The most visible image of India, particularly to the country’s masses, is unarguably the multicoloured pictures of actors and actresses figuring in the movies of multiplicity of languages. The less the players on the big screen are attired, the more conspicuous in their image and that of the land. Undoubtedly, the least covered anatomy of the film actors ought to be that of the females, both heroines and the bunch of gyrating support actresses. These characters have come to be described as stars a parody of the shining stars in the clear skies after dark. Global rating agencies, whose verdicts on various sides to the images of countries, have so far kept the status of cinema in different countries, have so far kept the status of cinema in different countries out of their purview. India is currently given the top billing for the number of biopics produced annually for any country in the world, that number having exceeded 2,500. Needless to remark, as the discreet connoisseurs of India’s films agree, the rank that can be assigned to quality of the land’s film is far from top.
Thanks to technology that has galloped from a primitive stage to the present days of glitz and glamour, the shows of the big screen have made a big splash on the small screen, expanding the viewership of film God-Knows-how-many-times over, compared to a few decades ago. One doesn’t have to make a bothersome trip to any cinema hall to enjoy the rich scenes and music that cinema has to offer.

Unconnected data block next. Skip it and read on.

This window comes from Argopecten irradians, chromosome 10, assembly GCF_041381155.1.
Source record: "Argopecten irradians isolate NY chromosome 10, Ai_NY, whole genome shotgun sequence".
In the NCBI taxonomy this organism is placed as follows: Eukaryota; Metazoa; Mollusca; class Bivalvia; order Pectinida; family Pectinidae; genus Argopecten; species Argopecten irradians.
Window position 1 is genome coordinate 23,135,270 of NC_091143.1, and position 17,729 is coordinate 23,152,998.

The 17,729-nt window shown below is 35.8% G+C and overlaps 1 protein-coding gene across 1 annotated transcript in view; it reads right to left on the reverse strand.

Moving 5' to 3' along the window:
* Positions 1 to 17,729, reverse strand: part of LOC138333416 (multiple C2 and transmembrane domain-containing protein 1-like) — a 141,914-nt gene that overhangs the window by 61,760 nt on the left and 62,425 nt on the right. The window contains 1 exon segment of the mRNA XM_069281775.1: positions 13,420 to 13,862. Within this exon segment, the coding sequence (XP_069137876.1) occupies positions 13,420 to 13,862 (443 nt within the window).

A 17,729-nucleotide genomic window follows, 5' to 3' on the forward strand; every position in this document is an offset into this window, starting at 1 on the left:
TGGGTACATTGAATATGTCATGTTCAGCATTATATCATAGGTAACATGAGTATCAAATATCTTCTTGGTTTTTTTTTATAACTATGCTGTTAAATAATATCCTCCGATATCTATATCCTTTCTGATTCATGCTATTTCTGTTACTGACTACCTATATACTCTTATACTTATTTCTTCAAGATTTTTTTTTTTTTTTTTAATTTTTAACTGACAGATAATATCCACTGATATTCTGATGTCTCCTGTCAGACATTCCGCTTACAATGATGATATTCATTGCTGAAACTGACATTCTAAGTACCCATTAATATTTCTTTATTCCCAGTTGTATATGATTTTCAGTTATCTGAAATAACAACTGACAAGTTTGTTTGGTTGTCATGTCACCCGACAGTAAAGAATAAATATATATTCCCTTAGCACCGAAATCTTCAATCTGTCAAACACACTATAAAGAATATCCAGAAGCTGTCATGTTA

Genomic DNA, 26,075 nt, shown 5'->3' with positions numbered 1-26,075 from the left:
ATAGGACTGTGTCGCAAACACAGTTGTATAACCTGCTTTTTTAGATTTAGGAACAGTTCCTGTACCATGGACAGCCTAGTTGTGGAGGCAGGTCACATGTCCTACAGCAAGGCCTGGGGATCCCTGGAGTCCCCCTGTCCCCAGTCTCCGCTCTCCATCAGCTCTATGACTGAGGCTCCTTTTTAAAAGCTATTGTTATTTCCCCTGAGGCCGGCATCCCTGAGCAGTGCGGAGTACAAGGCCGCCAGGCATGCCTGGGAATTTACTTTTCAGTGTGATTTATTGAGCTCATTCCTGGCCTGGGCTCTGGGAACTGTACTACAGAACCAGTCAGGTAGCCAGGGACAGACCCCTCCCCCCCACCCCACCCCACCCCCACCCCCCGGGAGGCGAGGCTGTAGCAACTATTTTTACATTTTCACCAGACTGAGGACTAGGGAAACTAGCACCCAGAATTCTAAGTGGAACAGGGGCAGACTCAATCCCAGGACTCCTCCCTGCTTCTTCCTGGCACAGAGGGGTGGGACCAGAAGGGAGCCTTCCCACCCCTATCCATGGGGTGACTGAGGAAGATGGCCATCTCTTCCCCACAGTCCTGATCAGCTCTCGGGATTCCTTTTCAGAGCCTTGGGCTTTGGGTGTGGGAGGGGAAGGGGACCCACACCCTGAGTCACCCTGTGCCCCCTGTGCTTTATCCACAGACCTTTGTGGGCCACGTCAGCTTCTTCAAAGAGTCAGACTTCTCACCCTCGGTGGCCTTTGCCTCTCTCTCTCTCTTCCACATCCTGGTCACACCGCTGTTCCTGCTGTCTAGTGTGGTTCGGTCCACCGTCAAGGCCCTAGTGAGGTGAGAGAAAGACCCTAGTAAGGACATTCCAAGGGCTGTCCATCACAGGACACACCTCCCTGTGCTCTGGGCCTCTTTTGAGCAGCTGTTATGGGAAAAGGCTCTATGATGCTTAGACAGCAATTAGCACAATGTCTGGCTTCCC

If one digs into the film archives created by an autonomous agency, One is rewarded richly by viewing the thespians of early years of Indian cinema. Films with storylines drawn from the country’s epics and also history can never fail to enthral the connoisseurs with refined tastes of entertainment. One can get exposed to a galaxy of film actors and actresses who were not only household names of their days but also virtually immortalised themselves. Those films have come to be rated as classics unlike the run-of-the-mill flicks offered by film-making fraternity in our times. The outlook of offering clean cinema that members of families can view sitting together is no longer valued in the cinema industry. The film-makers and their patron-mass have entered into a mutually acceptable company as it were, unfazed by the adverse rating of films in some circles of critics.
As of now, the Central Board of Film Certification is a mute witness to the nationally disturbed ambience created by one or the other controversy being pinpointed by vested interests. India’s cinema industry, providing jobs and income to more than 20 lakh, has to put itself on even keel for the good of the country in particular and general public at large.